Can Jason Kipnis Be Impactful in 2019?

(Photo by Jason Miller/Getty Images)
(Photo by Jason Miller/Getty Images) /

An analytical study on Jason Kipnis’ 2018 season; where he made a positive impact and what that could mean for his 2019 season with the Cleveland Indians.

Jason Kipnis has been the target of a lot of heat during this offseason, and he’s been a target since his career took a downturn in 2017. His position has come under fire at times and many have called for the Cleveland Indians to trade him, seeing him as a liability on the field and in the lineup.

At the surface, those slings seem valid. He hit only .230 last season after hitting .232 the year before, and he managed only one hit in three postseason games during the Tribe’s embarrassing defeat in last years ALDS.

His reputation right now seems to be in the toilet, but is that ire deserved? At quick glance, Kipnis appears to be on a two year backslide that is leading to the end of his effectiveness as a Major League hitter, but if you look a little deeper, you can quickly see that is still plenty of pop left in the career of the 2x All-Star second baseman.

The first thing that jumps out about Kipnis’ 2018 season is that he hit pretty well at home. In 301 plate appearances at Progressive Field, Kipnis hit a very solid .255/.350/.483 with a .228 ISO and 118 wRC+; 13 of his 18 home runs on the year came at home and 32 of his 47 extra bases were hit in Cleveland.

If you’re unfamiliar with ISO (Isolated Power), it simply gives us a picture of a hitters power. It basically takes singles out of the equation for slugging percentage and looks at just a hitter’s extra-base hits. For some context, an ISO of .140 is roughly average, while an ISO of .200 is considered great power.

You might think that discrepancy in power is simply due to more plate appearance at home, but no, he amassed a nearly identical 300 PA on the road last year.

Those numbers are no accident, or coincidence, he actually hit the bat harder and made better contact at Progressive than he did at other ballparks.

His line drive rate at home was 24.5% as opposed to 18.9% on the road. He also made hard contact on 39.4% of his hits in Cleveland while making HC just 30.4% of the time away for Ctown.

The next thing that stands out about Kipnis’ 2018 campaign was his ability to hit in the clutch. With RISP he hit a crisp .297/.380/.550, good enough for a .391 wOBA and a 146 wRC+.

wOBA, or weighted on-base average, measures a player’s overall offensive value. It’s on the same scale as on-base average, but unlike OBA, it assigns different values to different offensive outcomes based on their impact on runs scoring. League average wOBA in 2018 was .315, only 11 hitters finished the season with a wOBA over .380.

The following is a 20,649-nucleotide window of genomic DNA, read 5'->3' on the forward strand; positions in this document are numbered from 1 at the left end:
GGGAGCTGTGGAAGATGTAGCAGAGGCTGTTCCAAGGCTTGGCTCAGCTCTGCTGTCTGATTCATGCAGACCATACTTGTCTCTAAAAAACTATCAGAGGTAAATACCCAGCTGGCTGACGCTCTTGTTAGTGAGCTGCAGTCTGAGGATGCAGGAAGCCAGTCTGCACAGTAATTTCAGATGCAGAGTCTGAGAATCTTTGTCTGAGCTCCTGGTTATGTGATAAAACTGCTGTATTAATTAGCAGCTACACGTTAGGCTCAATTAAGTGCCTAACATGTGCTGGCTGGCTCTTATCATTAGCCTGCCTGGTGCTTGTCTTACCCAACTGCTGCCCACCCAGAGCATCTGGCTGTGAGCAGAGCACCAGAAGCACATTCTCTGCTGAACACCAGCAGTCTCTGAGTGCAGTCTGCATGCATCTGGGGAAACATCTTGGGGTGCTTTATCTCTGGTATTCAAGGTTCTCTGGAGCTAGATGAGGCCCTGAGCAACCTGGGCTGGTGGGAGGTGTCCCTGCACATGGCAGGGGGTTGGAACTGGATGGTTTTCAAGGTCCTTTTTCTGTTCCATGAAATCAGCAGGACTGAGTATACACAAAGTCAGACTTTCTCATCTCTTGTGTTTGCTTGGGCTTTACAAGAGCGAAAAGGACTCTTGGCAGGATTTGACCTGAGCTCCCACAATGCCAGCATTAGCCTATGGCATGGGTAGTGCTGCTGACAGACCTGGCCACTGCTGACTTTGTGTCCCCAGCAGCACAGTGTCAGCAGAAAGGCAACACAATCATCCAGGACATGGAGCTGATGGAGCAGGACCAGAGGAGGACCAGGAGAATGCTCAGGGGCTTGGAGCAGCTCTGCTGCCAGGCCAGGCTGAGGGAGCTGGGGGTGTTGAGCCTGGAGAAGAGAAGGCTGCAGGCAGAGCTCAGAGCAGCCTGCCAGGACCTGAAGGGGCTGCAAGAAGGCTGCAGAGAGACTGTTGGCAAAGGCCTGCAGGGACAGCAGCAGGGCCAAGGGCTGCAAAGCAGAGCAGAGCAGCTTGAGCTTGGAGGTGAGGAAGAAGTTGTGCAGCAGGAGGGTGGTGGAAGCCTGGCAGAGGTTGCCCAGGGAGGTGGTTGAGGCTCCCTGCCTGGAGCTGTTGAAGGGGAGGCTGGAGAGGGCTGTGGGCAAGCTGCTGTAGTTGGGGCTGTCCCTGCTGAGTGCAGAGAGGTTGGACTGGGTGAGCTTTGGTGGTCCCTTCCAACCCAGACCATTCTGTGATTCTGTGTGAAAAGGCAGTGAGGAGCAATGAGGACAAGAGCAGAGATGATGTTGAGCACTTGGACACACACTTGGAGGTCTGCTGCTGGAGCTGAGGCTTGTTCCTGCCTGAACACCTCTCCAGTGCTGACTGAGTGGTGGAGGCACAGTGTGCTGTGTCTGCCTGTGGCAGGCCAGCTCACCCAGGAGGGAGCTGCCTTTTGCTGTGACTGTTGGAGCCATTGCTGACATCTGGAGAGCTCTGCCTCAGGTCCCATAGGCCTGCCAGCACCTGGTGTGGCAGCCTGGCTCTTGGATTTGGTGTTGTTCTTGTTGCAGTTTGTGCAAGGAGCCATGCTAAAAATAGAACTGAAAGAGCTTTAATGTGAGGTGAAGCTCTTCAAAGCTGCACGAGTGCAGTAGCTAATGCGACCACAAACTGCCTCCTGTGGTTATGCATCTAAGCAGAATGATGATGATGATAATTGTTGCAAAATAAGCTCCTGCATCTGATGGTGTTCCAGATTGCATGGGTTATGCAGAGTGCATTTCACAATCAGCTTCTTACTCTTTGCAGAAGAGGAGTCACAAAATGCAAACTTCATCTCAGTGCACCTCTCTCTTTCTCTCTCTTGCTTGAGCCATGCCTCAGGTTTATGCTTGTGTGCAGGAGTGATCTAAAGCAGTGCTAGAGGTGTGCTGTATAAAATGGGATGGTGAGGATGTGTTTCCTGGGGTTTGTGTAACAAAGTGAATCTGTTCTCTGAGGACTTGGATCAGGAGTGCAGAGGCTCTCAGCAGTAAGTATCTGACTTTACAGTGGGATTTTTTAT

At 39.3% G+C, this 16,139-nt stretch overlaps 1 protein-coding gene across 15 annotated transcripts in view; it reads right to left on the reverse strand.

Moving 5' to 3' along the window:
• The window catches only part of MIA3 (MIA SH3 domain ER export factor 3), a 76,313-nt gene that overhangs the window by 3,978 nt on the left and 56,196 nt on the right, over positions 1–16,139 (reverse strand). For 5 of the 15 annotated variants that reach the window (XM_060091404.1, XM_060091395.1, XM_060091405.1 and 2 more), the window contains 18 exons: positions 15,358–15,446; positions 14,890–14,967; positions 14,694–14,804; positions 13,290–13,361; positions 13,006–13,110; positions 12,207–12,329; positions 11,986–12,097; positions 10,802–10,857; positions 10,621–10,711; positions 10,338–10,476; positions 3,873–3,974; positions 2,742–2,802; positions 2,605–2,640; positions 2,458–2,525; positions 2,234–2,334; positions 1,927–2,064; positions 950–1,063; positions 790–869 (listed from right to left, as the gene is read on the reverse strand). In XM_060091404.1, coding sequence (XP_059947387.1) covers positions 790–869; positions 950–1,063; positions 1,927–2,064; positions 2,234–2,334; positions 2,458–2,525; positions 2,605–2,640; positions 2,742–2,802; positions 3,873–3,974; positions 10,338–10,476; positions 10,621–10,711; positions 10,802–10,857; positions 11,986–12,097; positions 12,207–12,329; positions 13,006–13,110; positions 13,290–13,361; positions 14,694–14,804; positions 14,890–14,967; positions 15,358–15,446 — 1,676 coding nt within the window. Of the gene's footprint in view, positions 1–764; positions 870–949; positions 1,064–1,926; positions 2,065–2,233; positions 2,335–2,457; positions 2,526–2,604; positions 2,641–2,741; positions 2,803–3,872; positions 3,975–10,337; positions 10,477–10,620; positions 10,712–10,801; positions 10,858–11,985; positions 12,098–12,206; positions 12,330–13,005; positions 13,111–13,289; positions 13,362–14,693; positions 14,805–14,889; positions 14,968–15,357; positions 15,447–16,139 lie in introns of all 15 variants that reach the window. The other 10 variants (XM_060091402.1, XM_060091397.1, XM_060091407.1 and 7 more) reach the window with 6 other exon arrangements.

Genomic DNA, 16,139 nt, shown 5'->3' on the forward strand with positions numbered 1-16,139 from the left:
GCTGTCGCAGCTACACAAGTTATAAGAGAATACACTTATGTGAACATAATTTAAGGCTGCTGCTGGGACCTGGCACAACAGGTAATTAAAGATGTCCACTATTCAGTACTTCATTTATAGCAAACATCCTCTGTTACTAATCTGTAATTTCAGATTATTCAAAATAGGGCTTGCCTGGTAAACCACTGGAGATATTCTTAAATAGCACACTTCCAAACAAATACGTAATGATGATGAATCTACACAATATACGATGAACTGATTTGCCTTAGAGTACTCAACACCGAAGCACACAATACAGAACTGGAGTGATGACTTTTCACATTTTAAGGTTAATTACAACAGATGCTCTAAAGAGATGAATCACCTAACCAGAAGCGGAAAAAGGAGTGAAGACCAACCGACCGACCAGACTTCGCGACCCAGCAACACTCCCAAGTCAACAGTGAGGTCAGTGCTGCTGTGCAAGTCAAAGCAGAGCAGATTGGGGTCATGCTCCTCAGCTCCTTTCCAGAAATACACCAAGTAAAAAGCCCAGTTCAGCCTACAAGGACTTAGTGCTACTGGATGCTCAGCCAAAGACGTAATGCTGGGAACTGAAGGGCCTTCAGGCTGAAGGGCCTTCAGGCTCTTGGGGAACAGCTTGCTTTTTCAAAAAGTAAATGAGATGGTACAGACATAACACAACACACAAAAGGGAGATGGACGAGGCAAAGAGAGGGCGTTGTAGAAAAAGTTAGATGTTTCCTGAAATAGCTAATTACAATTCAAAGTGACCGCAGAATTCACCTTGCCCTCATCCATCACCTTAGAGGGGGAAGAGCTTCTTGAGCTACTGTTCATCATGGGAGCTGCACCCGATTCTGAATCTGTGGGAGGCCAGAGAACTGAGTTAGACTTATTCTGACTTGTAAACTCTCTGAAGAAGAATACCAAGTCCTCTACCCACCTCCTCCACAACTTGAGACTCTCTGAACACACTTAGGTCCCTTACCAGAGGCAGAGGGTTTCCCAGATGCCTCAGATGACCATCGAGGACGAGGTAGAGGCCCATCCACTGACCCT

His .391 wOBA with RISP led all MLB second baseman (min 100PA) last year. He was second only to Gleyber Torres (149) in wRC+ and led the Majors with 8.1 wRAA.

His 18.2% HR/FB with RISP is much higher than his 6.6% with no one on base. That’s an important number since he has a 44.4% FB rate with RISP. That leads right into his home run rate with RISP. Given that data, it should be no surprise that his 18.8 HR/PA is the highest when he hits with RISP. He has just a 50.3 HR/PA with no one on base.

Finally, Kipnis had a better year overall than his traditional numbers might indicate. His power numbers rank right up there with the best second baseman in the American League.

His .158 ISO is the fourth highest of any second baseman in the AL. That’s better than Jose Altuve, Whit Merrifield, Ian Kinsler, and Joey Wendle.

Bad luck could have played a large role in each of his last two seasons. For his career, Kipnis holds a BABIP (Batting Average on Balls In Play) of .306. The last two season, that number fell to .257, nearly 50 points below his career average. This suggests that though he may have been making solid contact, misfortune played a part in his poor averages.

He also put up solid defensive numbers with a 5.3 Def. That ranks as the sixth best in the Majors. He isn’t thought of as a great defensive glove, and the frequent attempts to move him to center haven’t helped, but he actually rated fairly well with his glove in 2018.

Kipnis is often looked at by fans as a liability to this team but he put up a decent 2.1 fWAR season in 2018 which rated him as just about a league average starter. His 2017 season was definitely a bump in the road, but from 2015-2016 he averaged 4.6 fWAR per year.

Next. 3 ups and 3 downs heading into 2019. dark

Don’t write off Kipnis just yet. That .230 batting average from last year was terrible, but he hit the ball hard and he came through in the clutch. I think an argument could be made that Kipnis was the most clutch second baseman in 2018. He did his job when the Indians were home and he is still a key part of this club. A solid season from Kipnis can go a long way to helping this team push their way back to the top.